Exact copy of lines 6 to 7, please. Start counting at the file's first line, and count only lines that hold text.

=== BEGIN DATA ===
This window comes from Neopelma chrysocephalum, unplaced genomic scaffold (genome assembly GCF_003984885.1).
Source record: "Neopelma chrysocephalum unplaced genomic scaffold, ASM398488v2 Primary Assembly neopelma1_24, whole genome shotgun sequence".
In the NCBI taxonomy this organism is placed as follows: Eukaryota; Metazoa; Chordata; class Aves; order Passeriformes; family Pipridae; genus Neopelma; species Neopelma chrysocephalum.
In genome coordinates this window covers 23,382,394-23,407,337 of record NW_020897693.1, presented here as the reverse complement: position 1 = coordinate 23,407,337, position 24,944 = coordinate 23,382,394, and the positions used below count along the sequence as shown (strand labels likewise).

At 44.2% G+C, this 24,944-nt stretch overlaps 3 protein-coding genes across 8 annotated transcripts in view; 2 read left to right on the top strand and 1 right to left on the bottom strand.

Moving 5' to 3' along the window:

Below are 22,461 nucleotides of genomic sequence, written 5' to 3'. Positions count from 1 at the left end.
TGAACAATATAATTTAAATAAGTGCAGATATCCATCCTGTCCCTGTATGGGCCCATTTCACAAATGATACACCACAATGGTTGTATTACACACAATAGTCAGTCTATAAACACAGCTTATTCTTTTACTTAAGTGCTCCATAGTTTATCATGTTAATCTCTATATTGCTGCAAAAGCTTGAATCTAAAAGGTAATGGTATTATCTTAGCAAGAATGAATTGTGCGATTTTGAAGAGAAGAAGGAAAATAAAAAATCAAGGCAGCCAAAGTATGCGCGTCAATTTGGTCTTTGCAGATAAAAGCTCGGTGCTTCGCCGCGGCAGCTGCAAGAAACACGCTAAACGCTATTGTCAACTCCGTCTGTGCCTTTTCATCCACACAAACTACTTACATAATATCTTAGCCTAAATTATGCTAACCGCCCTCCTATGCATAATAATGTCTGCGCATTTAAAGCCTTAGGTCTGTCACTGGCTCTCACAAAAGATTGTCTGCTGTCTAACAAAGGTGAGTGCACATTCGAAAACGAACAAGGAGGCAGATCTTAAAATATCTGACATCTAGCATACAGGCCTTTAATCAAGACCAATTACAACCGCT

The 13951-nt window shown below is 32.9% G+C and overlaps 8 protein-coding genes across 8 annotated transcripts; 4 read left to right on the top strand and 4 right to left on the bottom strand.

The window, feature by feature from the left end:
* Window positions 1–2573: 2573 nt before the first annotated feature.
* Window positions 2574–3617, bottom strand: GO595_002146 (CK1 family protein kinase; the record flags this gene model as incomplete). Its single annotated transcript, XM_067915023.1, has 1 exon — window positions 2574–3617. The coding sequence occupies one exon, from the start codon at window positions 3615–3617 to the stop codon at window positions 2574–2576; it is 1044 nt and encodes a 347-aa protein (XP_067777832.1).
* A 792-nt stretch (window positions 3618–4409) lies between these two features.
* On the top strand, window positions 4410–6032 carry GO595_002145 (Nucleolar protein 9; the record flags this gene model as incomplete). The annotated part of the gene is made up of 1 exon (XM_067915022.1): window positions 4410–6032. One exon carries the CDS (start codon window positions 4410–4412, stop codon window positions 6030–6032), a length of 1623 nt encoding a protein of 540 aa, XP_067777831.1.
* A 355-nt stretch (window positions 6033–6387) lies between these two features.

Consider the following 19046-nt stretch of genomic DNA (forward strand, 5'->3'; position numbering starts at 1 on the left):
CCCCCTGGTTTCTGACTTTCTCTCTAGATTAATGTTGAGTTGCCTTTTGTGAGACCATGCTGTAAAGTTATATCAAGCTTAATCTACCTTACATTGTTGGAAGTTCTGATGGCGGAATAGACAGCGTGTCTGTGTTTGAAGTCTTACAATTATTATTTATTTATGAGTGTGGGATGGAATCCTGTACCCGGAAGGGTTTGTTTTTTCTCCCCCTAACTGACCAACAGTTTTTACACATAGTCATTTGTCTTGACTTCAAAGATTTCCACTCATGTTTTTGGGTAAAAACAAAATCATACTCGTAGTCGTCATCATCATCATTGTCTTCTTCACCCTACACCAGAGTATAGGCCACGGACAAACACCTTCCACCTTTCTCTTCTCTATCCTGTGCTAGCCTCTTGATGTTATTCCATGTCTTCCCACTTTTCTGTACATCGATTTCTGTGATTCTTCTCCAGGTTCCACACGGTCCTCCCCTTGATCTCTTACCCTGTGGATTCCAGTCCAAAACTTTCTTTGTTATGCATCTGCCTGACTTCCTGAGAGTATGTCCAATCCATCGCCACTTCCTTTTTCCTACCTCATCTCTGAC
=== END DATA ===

Moving 5' to 3' along the window:

Below are 22,461 nucleotides of genomic sequence, written 5' to 3'. Positions count from 1 at the left end.